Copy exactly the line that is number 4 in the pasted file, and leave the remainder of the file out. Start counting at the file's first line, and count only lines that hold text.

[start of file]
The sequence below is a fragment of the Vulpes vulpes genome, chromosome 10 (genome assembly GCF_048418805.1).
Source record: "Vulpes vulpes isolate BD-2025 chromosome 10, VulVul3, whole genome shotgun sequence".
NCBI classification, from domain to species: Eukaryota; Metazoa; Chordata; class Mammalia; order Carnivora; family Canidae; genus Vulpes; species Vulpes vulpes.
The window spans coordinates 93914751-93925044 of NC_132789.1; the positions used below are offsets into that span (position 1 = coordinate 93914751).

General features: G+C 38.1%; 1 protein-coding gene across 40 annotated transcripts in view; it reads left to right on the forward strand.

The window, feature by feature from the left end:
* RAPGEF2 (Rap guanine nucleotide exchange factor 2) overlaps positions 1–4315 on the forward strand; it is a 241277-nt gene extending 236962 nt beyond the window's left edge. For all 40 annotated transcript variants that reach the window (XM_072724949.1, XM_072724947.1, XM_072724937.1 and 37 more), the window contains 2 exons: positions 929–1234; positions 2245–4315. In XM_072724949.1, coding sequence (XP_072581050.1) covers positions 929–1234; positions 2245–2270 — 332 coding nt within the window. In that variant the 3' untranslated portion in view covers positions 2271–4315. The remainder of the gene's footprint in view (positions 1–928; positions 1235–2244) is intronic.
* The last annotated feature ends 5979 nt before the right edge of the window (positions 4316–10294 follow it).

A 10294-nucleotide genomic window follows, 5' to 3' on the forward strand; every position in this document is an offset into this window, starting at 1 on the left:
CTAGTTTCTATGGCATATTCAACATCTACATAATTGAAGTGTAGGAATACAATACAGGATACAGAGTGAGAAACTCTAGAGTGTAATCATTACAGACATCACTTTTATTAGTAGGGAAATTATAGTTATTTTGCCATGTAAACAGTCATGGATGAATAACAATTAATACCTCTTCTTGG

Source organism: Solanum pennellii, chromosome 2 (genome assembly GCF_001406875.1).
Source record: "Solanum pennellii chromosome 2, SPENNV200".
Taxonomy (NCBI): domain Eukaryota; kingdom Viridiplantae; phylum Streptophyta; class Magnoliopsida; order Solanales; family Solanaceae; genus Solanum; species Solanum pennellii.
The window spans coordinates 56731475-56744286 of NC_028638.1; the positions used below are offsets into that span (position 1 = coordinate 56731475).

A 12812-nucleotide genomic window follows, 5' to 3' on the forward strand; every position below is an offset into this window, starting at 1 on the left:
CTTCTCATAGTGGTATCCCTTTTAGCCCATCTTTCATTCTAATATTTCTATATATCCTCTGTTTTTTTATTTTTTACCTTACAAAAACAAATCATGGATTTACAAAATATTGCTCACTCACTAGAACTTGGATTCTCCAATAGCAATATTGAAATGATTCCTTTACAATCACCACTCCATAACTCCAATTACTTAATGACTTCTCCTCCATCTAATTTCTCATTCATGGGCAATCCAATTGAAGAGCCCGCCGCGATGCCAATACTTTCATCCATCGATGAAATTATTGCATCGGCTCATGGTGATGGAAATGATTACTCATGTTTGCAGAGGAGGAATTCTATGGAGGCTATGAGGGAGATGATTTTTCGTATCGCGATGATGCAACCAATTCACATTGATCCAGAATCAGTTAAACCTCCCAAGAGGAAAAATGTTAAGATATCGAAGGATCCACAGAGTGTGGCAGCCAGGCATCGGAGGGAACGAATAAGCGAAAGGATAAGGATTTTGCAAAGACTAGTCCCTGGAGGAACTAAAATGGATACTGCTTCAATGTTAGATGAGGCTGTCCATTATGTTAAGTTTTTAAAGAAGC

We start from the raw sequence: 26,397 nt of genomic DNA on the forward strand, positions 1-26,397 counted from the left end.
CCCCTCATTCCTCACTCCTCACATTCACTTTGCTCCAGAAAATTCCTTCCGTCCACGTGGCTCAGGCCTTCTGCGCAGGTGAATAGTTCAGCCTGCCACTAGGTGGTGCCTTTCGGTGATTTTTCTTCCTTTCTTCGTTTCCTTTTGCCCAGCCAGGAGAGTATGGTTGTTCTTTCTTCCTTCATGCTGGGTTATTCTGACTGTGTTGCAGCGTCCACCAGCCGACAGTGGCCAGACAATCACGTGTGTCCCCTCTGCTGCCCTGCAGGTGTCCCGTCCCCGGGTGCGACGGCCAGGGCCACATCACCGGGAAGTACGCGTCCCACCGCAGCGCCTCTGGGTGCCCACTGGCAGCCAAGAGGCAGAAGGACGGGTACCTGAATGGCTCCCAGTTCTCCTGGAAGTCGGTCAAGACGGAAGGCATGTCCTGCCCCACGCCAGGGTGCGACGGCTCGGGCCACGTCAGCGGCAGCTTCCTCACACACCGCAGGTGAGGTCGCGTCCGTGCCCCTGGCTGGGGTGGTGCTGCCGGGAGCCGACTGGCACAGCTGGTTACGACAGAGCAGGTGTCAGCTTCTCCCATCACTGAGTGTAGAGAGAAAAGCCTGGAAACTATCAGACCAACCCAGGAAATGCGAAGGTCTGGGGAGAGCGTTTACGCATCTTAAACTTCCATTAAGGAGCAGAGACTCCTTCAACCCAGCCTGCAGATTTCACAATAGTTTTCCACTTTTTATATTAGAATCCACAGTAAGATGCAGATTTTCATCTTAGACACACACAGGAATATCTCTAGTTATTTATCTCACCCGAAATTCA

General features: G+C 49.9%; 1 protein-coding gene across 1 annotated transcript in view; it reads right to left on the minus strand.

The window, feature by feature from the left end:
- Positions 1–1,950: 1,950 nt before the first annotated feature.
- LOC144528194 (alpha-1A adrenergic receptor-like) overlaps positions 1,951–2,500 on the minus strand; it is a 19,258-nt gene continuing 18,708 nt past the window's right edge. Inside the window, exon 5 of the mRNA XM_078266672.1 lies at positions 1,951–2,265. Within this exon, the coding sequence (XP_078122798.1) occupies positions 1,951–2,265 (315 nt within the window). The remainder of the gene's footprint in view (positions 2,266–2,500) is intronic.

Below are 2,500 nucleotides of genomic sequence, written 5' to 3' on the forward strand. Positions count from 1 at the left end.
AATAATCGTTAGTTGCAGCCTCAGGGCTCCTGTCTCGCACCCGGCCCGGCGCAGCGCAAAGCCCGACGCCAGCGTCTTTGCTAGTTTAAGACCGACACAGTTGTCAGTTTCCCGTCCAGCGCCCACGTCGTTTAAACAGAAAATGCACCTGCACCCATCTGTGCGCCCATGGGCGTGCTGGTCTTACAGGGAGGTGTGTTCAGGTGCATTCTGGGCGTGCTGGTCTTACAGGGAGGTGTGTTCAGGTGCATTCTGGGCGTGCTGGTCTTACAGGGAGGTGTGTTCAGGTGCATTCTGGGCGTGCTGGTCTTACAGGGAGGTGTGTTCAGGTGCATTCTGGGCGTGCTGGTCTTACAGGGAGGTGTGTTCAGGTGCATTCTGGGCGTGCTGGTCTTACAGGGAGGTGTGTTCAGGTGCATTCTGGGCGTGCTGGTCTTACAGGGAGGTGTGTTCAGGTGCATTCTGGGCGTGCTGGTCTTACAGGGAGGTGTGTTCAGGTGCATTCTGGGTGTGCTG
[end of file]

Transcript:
The window spans coordinates 93914751-93925044 of NC_132789.1; the positions used below are offsets into that span (position 1 = coordinate 93914751).